On the Statistical Complexity of Reinforcement Learning
Mengdi Wang, Princeton University
Recent years have witnessed increasing empirical successes in reinforcement learning (RL). However, many theoretical questions about RL were not well understood. For example, how many observations are needed and sufficient for learning a good policy? What is the regret of online learning with function approximation in a Markov decision process (MDP)? From logged history generated by unknown behavior policies, how do we optimally estimate the value of a new policy? In this talk, I will review some recent results addressing these questions, such as the sample complexities for solving MDP from a generative model, minimax-optimal off-policy evaluation by regression, and regret analysis of model-based RL.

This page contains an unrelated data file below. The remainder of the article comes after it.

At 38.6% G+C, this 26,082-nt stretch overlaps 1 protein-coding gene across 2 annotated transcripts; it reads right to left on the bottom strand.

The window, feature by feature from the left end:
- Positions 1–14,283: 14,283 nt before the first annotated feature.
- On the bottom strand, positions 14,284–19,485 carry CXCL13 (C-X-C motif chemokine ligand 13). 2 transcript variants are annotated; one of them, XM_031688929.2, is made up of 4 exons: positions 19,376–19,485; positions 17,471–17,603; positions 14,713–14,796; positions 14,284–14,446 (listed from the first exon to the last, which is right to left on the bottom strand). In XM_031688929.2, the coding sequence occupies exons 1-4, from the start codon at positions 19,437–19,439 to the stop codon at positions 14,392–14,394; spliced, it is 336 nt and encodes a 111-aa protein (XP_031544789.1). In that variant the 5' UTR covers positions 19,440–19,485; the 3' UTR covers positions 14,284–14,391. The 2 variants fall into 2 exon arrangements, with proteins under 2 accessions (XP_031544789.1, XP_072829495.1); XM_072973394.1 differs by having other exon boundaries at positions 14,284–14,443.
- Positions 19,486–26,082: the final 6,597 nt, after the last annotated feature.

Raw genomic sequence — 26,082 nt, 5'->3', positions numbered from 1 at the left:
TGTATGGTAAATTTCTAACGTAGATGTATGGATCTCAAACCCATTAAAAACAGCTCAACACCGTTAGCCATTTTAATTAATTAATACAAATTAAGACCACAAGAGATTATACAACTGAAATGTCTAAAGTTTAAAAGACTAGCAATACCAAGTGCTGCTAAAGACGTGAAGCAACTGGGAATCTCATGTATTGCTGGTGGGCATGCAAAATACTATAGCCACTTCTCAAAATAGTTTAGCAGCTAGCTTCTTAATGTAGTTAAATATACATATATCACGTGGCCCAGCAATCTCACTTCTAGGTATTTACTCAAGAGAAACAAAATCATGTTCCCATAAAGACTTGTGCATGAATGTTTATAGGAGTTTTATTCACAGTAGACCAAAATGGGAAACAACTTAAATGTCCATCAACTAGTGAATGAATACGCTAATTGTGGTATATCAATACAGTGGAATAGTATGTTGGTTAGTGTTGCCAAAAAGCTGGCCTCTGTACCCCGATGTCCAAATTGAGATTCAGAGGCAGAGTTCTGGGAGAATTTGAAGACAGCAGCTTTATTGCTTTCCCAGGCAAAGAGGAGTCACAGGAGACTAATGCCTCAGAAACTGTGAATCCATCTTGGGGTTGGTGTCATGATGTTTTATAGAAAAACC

Mengdi Wang is an associate professor at the Department of Electrical Engineering and Center for Statistics and Machine Learning at Princeton University. She is also affiliated with the Department of Operations Research and Financial Engineering and Department of Computer Science. Her research focuses on data-driven stochastic optimization and applications in machine and reinforcement learning. She received her PhD in Electrical Engineering and Computer Science from Massachusetts Institute of Technology in 2013. At MIT, Mengdi was affiliated with the Laboratory for Information and Decision Systems and was advised by Dimitri P. Bertsekas. Mengdi received the Young Researcher Prize in Continuous Optimization of the Mathematical Optimization Society in 2016 (awarded once every three years), the Princeton SEAS Innovation Award in 2016, the NSF Career Award in 2017, the Google Faculty Award in 2017, and the MIT Tech Review 35-Under-35 Innovation Award (China region) in 2018. She serves as an associate editor for Operations Research and Mathematics of Operations Research.